Secondary outcomes comprised: (a) CAN–FOR; (b) Treatment Outcomes Profile; (c) Leeds Dependence Questionnaire; (d) Brief Inspire; (e) EuroQol EQ-5D 5 Level and utility tariff; (f) ICEpop CAPability Adult and related tariff; (g) Intermediate Outcomes Measurement Instrument; (h) an adapted version of the Client Service Receipt Inventory; and (i) accommodation. The reoffending rate was planned as a further outcome, and permission obtained but data was not available at the end of the trial.
All participants were assessed at six time points: baseline (before randomisation), during the week before release from prison (pre-release), and then at 1, 3, 6- and 12-months post release from prison. An overview of all of the measures used, including associated references can be found in the Supplementary material. Serious adverse events were recorded and monitored throughout the study.
A mixed-methods process evaluation was conducted in parallel with the trial. It covered assessment of: intervention fidelity; barriers and facilitators to implementation; and how the components of the intervention worked individually and as a whole. A separate cost-utility and cost-consequence analysis was carried out. This paper reports the quantitative aspects of fidelity assessed by the numbers of contacts before and after release.
To detect a change in CORE-OM score of 3.5, equivalent to a small-to-moderate effect with an alpha threshold of 0.05 and 90% power, and assuming a standard deviation of 7.5, 140 participants were estimated to be needed in each group, allowing for 30% attrition. All analyses were prespecified in a statistical analysis plan that was reviewed by the trial steering committee (See Supplementary material for the detailed statistical analysis plan).
The primary analysis for primary and secondary outcomes was based on the intention-to-treat (ITT) principle using observed data for participants at 6-month follow-up. Analysis was performed using regression modelling, with linear regression used for continuous outcomes and logistic regression for binary outcomes. We report between-group differences (Engager plus usual care versus usual care only) at 6- and 12-month follow-up with 95% CIs and P-values.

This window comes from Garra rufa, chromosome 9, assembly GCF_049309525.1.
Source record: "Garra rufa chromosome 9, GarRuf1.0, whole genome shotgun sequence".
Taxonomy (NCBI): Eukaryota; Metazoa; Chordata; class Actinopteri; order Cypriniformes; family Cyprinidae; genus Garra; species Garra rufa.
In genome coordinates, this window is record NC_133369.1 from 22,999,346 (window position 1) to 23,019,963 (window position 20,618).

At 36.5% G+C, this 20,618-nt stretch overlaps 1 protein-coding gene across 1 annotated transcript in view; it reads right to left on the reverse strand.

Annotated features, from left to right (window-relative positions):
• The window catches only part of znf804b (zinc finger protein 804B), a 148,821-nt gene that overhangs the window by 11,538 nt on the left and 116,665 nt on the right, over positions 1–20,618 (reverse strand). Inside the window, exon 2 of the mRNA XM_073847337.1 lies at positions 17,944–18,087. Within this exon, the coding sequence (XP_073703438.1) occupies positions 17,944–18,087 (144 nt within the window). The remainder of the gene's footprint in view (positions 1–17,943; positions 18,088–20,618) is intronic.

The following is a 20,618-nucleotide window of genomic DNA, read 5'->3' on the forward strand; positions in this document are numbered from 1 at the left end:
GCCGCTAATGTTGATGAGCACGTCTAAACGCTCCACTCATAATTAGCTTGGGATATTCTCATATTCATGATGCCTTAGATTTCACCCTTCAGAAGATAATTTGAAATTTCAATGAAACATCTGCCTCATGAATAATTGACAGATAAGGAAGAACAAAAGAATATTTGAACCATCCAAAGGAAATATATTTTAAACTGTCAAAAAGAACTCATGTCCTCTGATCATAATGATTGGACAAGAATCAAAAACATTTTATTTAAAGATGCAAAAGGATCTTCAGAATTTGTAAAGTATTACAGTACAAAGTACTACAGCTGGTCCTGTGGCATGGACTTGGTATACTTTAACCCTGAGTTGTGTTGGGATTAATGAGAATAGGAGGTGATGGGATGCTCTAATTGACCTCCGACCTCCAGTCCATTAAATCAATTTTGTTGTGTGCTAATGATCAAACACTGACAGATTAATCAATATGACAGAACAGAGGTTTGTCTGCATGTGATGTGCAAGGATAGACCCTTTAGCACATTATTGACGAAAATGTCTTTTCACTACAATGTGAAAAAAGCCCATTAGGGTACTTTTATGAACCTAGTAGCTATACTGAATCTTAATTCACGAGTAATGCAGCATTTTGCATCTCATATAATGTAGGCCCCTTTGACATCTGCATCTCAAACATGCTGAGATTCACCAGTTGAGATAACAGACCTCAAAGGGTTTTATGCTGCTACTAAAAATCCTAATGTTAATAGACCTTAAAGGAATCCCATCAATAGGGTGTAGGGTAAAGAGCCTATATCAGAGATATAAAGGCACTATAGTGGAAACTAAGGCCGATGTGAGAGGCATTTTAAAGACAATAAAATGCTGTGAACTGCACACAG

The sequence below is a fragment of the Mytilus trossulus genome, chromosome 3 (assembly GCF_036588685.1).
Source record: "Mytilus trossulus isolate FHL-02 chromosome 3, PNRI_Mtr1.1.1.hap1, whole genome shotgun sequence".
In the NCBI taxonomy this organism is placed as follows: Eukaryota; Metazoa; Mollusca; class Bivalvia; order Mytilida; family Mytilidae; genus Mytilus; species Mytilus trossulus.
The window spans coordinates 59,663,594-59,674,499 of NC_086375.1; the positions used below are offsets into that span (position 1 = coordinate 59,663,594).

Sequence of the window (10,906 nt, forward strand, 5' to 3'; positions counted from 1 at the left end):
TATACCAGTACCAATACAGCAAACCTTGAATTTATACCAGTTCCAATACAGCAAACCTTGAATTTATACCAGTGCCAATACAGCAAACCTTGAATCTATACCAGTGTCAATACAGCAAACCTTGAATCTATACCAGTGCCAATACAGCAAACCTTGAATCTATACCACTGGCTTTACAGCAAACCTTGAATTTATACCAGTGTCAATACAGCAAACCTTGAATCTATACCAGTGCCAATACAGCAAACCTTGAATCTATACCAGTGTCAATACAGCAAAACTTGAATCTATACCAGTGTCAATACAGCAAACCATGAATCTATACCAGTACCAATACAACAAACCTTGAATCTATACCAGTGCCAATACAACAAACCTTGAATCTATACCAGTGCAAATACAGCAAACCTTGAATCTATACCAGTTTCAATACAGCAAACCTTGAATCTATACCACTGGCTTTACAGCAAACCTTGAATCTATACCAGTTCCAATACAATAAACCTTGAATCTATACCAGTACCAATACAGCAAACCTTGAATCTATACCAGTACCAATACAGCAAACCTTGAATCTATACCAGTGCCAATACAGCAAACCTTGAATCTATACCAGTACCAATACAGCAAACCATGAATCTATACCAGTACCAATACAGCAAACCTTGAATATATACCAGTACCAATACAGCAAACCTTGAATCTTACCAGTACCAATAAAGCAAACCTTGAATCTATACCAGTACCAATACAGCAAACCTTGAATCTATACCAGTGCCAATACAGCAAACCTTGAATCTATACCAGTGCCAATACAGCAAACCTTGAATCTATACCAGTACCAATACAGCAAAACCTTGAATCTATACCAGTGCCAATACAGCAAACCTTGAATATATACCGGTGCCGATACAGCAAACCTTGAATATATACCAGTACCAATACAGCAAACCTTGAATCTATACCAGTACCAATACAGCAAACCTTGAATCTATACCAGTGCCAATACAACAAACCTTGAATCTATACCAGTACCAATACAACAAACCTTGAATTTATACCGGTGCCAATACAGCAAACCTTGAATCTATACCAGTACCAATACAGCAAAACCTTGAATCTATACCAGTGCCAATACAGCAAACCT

Secondary analyses included a per protocol analysis (including only participants in the intervention arm who received at least two sessions in prison and eight sessions in the community, the minimum considered necessary to generate an effect), using complier average causal effect (CACE) analysis, and a repeated-measures analysis including all observed data across time points, using a mixed-effects regression model with a random effect on participant.
The issue of missing data was addressed by comparing the participant characteristics of the baseline cohort with those of participants who had observed CORE-OM data at 6- and 12-month follow-up, to descriptively evaluate whether there were any substantive differences in characteristics of participants with observed data across time points. For the primary and secondary outcome variables, we performed a multiple imputation algorithm using chained equations to impute data for those participants who had a missing observation at a specific time point. A further ITT analysis was then performed with observed and imputed data. Differential treatment effects were investigated by addition of an interaction term to the model (ITT, observed data) between intervention and participant baseline characteristic (site, trauma, personality disorder, unstable versus stable accommodation, alcohol problem, substance use); a separate model was performed for each interaction.